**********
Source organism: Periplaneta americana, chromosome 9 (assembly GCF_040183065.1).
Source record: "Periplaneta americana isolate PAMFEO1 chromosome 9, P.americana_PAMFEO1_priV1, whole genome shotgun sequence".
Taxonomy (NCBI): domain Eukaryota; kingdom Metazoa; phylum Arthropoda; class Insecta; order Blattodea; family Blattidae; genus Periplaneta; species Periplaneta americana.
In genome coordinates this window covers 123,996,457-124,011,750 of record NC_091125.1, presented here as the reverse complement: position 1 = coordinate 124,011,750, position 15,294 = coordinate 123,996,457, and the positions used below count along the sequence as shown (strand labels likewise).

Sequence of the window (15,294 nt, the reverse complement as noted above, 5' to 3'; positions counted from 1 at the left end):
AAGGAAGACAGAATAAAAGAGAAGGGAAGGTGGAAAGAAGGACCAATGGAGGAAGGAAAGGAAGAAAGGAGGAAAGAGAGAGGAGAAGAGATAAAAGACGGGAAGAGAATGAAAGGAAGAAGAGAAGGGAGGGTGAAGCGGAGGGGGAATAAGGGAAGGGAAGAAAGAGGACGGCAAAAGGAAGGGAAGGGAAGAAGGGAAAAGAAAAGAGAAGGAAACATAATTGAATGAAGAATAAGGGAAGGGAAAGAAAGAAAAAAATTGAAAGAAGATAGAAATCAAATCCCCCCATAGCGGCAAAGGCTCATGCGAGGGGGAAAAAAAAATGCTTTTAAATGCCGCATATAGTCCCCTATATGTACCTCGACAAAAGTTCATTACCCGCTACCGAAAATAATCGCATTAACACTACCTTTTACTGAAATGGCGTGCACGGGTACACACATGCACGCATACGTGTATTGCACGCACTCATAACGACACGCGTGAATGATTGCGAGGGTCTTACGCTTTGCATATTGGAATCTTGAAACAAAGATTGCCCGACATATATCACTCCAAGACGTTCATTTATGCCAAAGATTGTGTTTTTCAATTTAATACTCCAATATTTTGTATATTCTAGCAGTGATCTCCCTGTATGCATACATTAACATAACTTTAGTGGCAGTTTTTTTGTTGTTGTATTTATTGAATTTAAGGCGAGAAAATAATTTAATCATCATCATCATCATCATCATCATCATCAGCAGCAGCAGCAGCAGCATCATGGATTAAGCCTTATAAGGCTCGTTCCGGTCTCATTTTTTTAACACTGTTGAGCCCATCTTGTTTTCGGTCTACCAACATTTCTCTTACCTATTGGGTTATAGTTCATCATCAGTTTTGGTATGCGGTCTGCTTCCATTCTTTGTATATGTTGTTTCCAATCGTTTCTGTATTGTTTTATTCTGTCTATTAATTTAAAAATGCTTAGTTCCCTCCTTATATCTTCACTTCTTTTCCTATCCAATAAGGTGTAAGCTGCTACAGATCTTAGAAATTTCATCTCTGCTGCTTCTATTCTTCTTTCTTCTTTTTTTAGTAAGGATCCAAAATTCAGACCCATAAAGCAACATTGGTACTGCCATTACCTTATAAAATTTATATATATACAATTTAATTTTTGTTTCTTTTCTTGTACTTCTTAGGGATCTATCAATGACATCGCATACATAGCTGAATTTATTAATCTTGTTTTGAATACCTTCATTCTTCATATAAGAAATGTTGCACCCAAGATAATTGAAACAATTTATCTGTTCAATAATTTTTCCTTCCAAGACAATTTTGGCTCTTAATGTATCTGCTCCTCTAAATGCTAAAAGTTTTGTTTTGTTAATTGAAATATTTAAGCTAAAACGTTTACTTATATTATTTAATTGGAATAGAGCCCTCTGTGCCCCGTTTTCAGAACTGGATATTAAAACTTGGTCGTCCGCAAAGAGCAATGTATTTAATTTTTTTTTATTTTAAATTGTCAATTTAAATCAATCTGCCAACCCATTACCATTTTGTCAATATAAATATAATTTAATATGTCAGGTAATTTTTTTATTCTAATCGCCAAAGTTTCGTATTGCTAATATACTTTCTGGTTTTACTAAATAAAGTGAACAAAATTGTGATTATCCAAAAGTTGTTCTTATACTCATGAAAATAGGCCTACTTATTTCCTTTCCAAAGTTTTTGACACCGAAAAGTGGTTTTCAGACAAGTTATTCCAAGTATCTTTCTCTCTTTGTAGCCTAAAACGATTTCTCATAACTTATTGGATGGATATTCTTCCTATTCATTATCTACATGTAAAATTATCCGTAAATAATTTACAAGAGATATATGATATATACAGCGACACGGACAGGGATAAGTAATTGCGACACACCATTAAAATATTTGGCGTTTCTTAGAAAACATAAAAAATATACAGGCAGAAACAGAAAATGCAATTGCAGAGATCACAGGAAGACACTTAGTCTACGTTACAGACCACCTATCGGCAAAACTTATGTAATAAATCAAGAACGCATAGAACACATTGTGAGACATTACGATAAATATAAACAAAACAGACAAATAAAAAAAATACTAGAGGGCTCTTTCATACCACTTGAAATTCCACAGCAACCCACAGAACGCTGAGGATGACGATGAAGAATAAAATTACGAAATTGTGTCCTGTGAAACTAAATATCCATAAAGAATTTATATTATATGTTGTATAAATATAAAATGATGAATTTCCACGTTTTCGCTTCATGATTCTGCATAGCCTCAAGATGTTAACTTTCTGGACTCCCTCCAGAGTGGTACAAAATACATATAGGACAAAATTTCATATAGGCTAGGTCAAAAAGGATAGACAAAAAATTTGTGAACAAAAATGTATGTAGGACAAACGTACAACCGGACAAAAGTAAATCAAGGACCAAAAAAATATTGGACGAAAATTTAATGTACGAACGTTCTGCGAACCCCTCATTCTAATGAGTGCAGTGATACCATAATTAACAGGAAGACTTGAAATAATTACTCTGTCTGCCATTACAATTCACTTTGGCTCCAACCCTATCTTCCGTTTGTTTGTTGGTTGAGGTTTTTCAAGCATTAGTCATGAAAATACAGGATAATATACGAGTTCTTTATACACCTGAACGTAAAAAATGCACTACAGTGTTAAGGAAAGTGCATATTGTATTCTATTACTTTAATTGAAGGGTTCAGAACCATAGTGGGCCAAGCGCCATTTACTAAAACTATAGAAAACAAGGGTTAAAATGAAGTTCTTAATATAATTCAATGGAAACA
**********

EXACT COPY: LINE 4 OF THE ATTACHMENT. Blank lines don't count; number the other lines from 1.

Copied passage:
In genome coordinates this window covers 123,996,457-124,011,750 of record NC_091125.1, presented here as the reverse complement: position 1 = coordinate 124,011,750, position 15,294 = coordinate 123,996,457, and the positions used below count along the sequence as shown (strand labels likewise).